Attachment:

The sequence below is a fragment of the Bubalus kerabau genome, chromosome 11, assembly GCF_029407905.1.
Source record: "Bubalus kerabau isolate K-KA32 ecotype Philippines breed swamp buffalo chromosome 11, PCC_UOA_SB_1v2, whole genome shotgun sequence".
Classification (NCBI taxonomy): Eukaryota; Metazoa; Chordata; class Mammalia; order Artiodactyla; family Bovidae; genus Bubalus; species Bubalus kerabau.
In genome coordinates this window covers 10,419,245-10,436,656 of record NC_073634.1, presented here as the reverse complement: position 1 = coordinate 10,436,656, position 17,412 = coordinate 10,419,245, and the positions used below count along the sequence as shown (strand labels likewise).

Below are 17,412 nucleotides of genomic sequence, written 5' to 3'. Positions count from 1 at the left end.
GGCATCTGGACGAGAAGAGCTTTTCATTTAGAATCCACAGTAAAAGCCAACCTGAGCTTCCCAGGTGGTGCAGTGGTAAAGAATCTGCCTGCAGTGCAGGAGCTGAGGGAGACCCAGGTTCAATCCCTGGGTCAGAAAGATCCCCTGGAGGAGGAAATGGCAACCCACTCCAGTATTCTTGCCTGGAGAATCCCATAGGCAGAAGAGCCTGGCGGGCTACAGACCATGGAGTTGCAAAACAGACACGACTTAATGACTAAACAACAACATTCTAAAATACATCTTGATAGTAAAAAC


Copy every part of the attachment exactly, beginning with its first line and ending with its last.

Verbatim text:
The sequence below is a fragment of the Bubalus kerabau genome, chromosome 11, assembly GCF_029407905.1.
Source record: "Bubalus kerabau isolate K-KA32 ecotype Philippines breed swamp buffalo chromosome 11, PCC_UOA_SB_1v2, whole genome shotgun sequence".
Classification (NCBI taxonomy): Eukaryota; Metazoa; Chordata; class Mammalia; order Artiodactyla; family Bovidae; genus Bubalus; species Bubalus kerabau.
In genome coordinates this window covers 10,419,245-10,436,656 of record NC_073634.1, presented here as the reverse complement: position 1 = coordinate 10,436,656, position 17,412 = coordinate 10,419,245, and the positions used below count along the sequence as shown (strand labels likewise).

Below are 17,412 nucleotides of genomic sequence, written 5' to 3'. Positions count from 1 at the left end.
GGCATCTGGACGAGAAGAGCTTTTCATTTAGAATCCACAGTAAAAGCCAACCTGAGCTTCCCAGGTGGTGCAGTGGTAAAGAATCTGCCTGCAGTGCAGGAGCTGAGGGAGACCCAGGTTCAATCCCTGGGTCAGAAAGATCCCCTGGAGGAGGAAATGGCAACCCACTCCAGTATTCTTGCCTGGAGAATCCCATAGGCAGAAGAGCCTGGCGGGCTACAGACCATGGAGTTGCAAAACAGACACGACTTAATGACTAAACAACAACATTCTAAAATACATCTTGATAGTAAAAAC